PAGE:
In 2016, prior to the election, Marc Lamont Hill prophetically said that Donald Trump might be what this country needs to actualize some of its latent possibilities. He was right. The perfect storm of the Trump presidency, the coronavirus pandemic and this nation’s failure to grapple with white supremacy in its many forms revealed to many Americans just how much of this country is held together by political norms and not enshrined or protected by law. Without this very particular ad-mixture many of us wouldn’t have realized the sheer deficiency of our criminal justice system when faced with a global crisis and move cases forward where matters of constitutionality and democracy are at play nor just how handicapped our medical systems are in the face of a public health catastrophe. While Hill was right, it’s unfortunate that people like George Floyd and Breonna Taylor and over 200,000 Americans had to die in order for us to realize it.

The Constitution, I believe, is a solid document. The fact that, as I said above, it has a mechanism for amendments is what makes it good. However, it has one blind spot. And it’s a big one: it didn’t account for political parties. Especially not a two-party system. I don’t need to rehash the sordid history of how morally and ethically bankrupt the G.O.P. is, for some would be able to lay the same charges against the Democratic National Party. But, it’s clear that the Democratic party actually cares about democracy in ways that the Republican party does not. The fact that the Republican party has broken all precedents by moving forward with the Supreme Court nomination—especially in the face of many Senators going on record saying they wouldn’t do this—lets us know that as a body, they care more about power than they do about democracy.

In good conscience, no American should vote for a Republican candidate.

But America’s collective conscience is mired in themes of power, prejudice and capitalism so it’s of no true shock that the Republican party hasn’t collapsed under its own weight of fallibility. These ideals transcend the on-the-ground culture wars that revolve around race, religion and politics. When you have “good” white Christian folks who will vote for a man that uses the vilest of language in general and entered “grab ‘em by the pussy” into the popular lexicon because he’s aligned with a party that has a pro-life stance, the aggregate moral compass of this nation is broken. (Sidenote: any white evangelical that argues for support of Trump on the basis of the G.O.P.’s pro-life stance, but can’t create the logic that the lives of unarmed citizens is just as valuable are heretics and the label of “Christian” should not be attached to them!)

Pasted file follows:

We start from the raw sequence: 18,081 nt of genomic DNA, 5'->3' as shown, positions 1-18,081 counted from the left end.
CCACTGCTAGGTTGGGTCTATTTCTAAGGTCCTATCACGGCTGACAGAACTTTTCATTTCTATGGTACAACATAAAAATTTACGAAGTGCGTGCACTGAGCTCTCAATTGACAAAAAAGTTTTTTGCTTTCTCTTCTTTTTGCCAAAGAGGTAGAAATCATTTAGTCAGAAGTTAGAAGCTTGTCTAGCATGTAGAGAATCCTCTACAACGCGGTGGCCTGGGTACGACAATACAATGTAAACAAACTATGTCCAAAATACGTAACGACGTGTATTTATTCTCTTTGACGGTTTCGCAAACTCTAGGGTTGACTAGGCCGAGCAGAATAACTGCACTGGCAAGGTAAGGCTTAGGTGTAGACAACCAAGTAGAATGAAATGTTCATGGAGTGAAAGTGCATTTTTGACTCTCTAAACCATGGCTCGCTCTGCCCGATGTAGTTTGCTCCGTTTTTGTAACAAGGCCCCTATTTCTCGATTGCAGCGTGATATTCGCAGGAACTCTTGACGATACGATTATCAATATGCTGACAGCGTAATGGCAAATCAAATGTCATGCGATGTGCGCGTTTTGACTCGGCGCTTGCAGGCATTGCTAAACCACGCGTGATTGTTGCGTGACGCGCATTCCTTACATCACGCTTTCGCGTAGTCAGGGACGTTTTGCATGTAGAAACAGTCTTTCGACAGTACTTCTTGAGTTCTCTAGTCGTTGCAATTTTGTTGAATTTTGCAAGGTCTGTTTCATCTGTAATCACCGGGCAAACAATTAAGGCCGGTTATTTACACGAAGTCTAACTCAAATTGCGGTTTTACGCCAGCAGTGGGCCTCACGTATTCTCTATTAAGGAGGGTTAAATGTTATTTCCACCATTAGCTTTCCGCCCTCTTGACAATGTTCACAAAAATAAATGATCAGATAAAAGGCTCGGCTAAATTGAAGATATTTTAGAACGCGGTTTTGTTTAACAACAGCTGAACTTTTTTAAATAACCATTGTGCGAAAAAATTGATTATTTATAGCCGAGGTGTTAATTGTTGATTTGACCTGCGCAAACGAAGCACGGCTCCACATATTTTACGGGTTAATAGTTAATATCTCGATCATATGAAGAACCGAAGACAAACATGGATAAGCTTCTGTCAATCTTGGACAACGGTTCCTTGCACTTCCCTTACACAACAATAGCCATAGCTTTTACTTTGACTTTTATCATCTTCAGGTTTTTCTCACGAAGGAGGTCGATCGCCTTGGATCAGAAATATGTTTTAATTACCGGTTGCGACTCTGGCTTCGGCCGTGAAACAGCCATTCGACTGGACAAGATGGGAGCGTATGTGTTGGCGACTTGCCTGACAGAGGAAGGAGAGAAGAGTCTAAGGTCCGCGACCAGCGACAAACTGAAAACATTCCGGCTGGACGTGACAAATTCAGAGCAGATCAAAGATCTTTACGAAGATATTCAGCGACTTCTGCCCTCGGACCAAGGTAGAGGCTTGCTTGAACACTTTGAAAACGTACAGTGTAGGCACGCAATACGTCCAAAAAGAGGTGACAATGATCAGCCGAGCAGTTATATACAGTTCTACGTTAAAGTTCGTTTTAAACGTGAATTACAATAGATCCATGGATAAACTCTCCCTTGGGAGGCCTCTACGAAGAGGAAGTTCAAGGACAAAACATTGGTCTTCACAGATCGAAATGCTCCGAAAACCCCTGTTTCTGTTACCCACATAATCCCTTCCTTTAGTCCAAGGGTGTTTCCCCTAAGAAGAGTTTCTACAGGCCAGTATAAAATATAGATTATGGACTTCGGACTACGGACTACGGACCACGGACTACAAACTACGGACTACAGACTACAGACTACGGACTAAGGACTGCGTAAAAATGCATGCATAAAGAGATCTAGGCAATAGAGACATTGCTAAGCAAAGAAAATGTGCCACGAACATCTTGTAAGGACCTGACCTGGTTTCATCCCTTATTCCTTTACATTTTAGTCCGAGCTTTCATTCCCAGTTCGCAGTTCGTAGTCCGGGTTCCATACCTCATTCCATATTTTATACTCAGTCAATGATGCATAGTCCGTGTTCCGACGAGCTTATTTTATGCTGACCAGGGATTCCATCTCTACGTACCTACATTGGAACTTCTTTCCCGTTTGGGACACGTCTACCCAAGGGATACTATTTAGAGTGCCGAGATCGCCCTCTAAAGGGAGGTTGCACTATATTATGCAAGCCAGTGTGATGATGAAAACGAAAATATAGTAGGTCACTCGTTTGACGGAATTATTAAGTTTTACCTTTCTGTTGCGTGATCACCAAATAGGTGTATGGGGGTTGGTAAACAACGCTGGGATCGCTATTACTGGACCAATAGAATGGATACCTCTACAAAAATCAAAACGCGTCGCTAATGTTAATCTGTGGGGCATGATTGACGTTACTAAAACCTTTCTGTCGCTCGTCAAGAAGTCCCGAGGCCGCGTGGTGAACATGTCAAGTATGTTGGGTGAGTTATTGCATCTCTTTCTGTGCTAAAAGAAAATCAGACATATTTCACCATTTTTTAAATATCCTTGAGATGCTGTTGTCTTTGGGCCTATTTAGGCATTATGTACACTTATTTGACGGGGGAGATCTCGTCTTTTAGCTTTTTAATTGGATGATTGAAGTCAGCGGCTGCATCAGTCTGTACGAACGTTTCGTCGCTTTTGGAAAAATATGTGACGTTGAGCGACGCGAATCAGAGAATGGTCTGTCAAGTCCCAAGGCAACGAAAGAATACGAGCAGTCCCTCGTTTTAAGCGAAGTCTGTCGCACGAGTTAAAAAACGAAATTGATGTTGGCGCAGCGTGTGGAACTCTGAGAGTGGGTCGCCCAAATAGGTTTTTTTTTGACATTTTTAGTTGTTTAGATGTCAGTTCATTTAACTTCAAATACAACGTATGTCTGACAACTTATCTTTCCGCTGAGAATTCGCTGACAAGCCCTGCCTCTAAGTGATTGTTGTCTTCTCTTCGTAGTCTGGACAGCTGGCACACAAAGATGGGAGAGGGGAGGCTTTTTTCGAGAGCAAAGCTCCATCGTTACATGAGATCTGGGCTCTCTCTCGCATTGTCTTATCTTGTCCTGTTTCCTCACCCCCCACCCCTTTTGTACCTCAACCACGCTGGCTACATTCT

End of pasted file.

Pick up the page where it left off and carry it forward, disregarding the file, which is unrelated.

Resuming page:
As we are a democratic republic—we elect people to make laws for us rather than voting directly on every single thing—we are living in exile in our own country. Aside from the 1860 and 1864 presidential elections, never has the fate of the country hung in such a delicate balance. Politics is the means we use so that we don’t have a war. Let’s be clear, this country debated and debated and debated over the issue of slavery. It came to a head in the fall of 1860—after the election—when South Carolina convened a conference to vote on articles of secession. Shots rang out at Ft. Sumpter a month after Lincoln was inaugurated. Through a distorted a lens, a lens that was blind to the lives of enslaved Africans and their descendants, Lincoln did in fact believe in the democratic American experiment. His presidential successor did not. It took another century of so-called progress before the basic American right of voting was enfranchised to those same descendants of enslaved Africans. And even now, when governors reduce early voting locations or dispatch too few or broken voting booths to precincts with high African American voter registration the question of full enfranchisement is still relevant in 2020.

Donald Trump is not the answer for African Americans, nor for anyone else living in democratic exile in this country. Which, as I see it, is most of us. Whether you live in the vast farmland of Iowa or Kansas or whether you make your bed amongst the coastal elites, whatever remnants of democracy that are recognizable will be erased with another four years of grotesque politics from the Trump administration or a Republican controlled Congress.

I’m tired of living in exile. I wish more Americans were as tired as me.

3 thoughts on “Notes on an Exile from American Democracy

  1. Reflections of Sacha Baron Cohen. Worth considering in these particular times….

    “Voltaire was right, “Those who can make you believe absurdities — can make you commit atrocities.”